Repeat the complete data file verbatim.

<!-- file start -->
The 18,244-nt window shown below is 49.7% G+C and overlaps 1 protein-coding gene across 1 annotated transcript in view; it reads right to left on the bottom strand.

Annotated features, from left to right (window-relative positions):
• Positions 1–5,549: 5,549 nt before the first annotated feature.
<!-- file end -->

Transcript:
The 18,244-nt window shown below is 49.7% G+C and overlaps 1 protein-coding gene across 1 annotated transcript in view; it reads right to left on the bottom strand.

Annotated features, from left to right (window-relative positions):
• Positions 1–5,549: 5,549 nt before the first annotated feature.